Masters of the Unnecessary, Part II
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A couple weeks ago, the Urban Man joined thousands of his fellow Angelenos on the Culver City Art Walk. No kidding, thousands. They came four-abreast, 20- and 30-something, in carefully-chosen clothes. At the peak, we were jostling each other off the sidewalks of Washington Boulevard.
Me, I have to admit I spent most of my time looking not at the walls of hip galleries, but deep into the faces of other art walkers as they moved rapidly from picture to picture, exhibit to exhibit, with a look of unsatisfied hunger.
It was like...everyone really needed more art. Lots more art.
I wanted to stop people and ask, "Why do I see such grand expectation in your eyes? Are you seeking truth or beauty? Something to inspire hope, honor, religion, or love? Then surely, you'll be….disappointed. I mean, our best artists rarely traffic in grand meanings anymore. Lately, they offer only an exquisite irony, a slight unease, a geometric nuance, or a brief, but pleasant darkness of the soul."
Still, these small moments seemed enough to satisfy the crowd--as long as the moments came in, you know, a high enough volume.
In fact, I wondered if my fellow art walkers secretly recalled the words of 19th Century critic, Walter Pater.
You remember Pater. He coined the term "art for art's sake," and said, "Not the fruit of experience, but experience itself, is the end. Art comes to you proposing frankly to give nothing but the highest quality to your moments as they pass."
He claimed that because our moments are so few, the point of life is to move as swiftly as possible from one intense moment to the next. His most famous line was: "To burn always with this hard, gem-like flame, to maintain this ecstasy, is success in life."
That line got him a lot of flak in the 19th century, but it inspired millions. And of course, now that we've all dedicated ourselves to nonstop stimulation, it's not surprising that we should require more and more art, and pay more and more for it. And it's not surprising that art itself should turn to mundane things--coffee cans, tangled yarn, and toy balloons--just to, you know, keep up with the demand.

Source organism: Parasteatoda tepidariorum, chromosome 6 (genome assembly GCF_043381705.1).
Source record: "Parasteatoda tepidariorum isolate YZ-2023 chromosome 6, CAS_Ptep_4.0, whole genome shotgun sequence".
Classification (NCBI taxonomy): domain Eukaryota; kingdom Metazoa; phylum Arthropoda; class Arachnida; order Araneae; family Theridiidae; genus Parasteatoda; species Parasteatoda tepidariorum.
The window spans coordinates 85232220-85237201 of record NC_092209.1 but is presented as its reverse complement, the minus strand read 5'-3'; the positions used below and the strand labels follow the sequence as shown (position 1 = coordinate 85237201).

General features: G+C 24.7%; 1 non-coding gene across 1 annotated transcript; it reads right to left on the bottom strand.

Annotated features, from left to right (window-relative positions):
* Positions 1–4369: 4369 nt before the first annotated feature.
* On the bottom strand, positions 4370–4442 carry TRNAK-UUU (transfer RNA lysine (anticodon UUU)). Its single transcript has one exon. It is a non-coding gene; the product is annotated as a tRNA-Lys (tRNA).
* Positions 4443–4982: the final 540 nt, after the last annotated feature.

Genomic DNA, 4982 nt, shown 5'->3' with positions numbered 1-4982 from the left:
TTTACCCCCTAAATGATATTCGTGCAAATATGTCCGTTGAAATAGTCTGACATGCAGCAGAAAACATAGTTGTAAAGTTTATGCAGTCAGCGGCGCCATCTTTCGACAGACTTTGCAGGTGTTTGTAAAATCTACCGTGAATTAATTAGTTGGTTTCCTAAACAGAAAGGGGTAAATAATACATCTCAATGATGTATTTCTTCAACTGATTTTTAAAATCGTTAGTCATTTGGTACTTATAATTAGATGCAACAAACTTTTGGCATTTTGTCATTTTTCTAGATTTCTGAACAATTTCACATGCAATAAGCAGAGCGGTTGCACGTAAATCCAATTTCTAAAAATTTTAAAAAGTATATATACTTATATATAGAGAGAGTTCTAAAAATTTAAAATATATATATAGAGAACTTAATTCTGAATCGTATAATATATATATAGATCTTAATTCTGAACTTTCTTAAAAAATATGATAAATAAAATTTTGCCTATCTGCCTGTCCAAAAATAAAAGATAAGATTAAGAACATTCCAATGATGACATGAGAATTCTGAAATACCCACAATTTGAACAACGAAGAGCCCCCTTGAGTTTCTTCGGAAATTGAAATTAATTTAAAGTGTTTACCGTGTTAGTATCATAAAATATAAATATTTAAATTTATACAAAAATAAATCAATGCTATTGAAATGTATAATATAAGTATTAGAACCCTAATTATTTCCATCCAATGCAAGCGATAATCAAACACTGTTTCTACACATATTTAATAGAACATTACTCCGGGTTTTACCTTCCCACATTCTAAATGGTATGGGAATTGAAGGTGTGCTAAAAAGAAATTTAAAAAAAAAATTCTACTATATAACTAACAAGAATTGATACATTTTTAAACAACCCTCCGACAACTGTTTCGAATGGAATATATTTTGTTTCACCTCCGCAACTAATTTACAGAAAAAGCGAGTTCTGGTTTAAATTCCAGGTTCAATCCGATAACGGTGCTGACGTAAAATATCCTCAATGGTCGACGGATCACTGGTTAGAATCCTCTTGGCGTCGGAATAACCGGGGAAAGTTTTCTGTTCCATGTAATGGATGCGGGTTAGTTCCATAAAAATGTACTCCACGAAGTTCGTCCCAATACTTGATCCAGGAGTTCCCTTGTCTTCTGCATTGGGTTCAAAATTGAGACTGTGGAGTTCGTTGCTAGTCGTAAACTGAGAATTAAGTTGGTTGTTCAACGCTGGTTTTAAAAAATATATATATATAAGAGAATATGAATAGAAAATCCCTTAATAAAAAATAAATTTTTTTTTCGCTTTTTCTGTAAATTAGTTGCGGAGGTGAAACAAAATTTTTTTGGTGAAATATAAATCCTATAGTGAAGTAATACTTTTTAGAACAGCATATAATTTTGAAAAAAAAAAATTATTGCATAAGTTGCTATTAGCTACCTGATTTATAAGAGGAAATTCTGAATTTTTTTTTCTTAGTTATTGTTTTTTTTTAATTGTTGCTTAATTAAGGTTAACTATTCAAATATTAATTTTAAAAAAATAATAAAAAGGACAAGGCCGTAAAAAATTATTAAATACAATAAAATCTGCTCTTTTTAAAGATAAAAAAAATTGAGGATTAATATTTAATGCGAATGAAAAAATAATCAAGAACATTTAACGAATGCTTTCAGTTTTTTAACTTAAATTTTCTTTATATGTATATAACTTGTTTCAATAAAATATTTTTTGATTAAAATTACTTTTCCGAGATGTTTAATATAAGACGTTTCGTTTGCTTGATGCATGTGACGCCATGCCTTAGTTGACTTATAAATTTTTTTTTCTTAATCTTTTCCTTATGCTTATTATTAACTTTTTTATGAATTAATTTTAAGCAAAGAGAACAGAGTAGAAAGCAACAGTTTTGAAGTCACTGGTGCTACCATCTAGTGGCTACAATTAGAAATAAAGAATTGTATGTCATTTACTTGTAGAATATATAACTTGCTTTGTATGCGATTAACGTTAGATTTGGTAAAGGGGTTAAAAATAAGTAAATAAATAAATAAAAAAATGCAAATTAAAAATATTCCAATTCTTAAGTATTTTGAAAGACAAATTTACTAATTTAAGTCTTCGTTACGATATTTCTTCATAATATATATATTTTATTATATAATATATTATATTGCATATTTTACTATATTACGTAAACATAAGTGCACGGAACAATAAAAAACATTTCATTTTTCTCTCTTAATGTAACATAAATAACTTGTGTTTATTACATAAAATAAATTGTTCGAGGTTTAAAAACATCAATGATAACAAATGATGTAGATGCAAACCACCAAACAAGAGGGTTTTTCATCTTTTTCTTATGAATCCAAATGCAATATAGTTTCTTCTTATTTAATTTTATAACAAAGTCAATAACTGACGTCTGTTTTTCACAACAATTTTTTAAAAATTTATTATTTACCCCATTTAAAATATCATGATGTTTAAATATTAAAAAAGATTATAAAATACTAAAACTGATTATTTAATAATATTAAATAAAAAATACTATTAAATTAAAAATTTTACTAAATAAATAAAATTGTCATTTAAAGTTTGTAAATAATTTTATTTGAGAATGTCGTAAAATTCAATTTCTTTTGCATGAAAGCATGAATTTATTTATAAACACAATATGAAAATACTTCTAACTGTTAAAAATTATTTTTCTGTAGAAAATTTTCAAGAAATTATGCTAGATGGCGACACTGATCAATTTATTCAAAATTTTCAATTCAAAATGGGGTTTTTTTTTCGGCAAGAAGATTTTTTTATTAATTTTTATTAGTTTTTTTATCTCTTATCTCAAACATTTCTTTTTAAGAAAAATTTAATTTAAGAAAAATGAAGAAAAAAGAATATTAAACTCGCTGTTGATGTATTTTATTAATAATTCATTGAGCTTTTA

My own father was a landscape painter, but he considered himself part of a straight line from Walter Pater to the present day. In fact, he went farther than Pater and claimed that art had become increasingly valuable because in an age of little faith, only artf offers immortality.
That's why, he said, prices keep soaring. Why we open so many new galleries and cathedral-like museums. Why these days everyone wants to be an artist, and why our best artists have become the true prophets of our time.
I remember he said this when I was about twelve and the whole family was sitting around the living room. "It's not the quality of the work or its values," he said, "but the way it preserves the moment. Art is the only thing that outlives the individual."
My mother broke into tears at this pagan speech, saying, "Well, what about the rest of us?" And when she fled the room, the 12-year-old me demanded: "What about love, honor, loyalty, sacrifice? Aren't those immortal?"
"Maybe," replied my father. "But art is a safer bet."
Now that I'm a grown Urban Man strolling Washington Boulevard, I try to find joy in the slightest hint of ecstasy and smallest gem-like flame in the eyes of fellow art walkers. And yes, like them, I find myself moving, as Pater advised, ever more swiftly from picture to picture, and gallery to gallery.
Copyright © 2007 Marc Porter Zasada. All Rights Reserved. This piece dedicated to that lover of art, my friend Shaike Pelzig.
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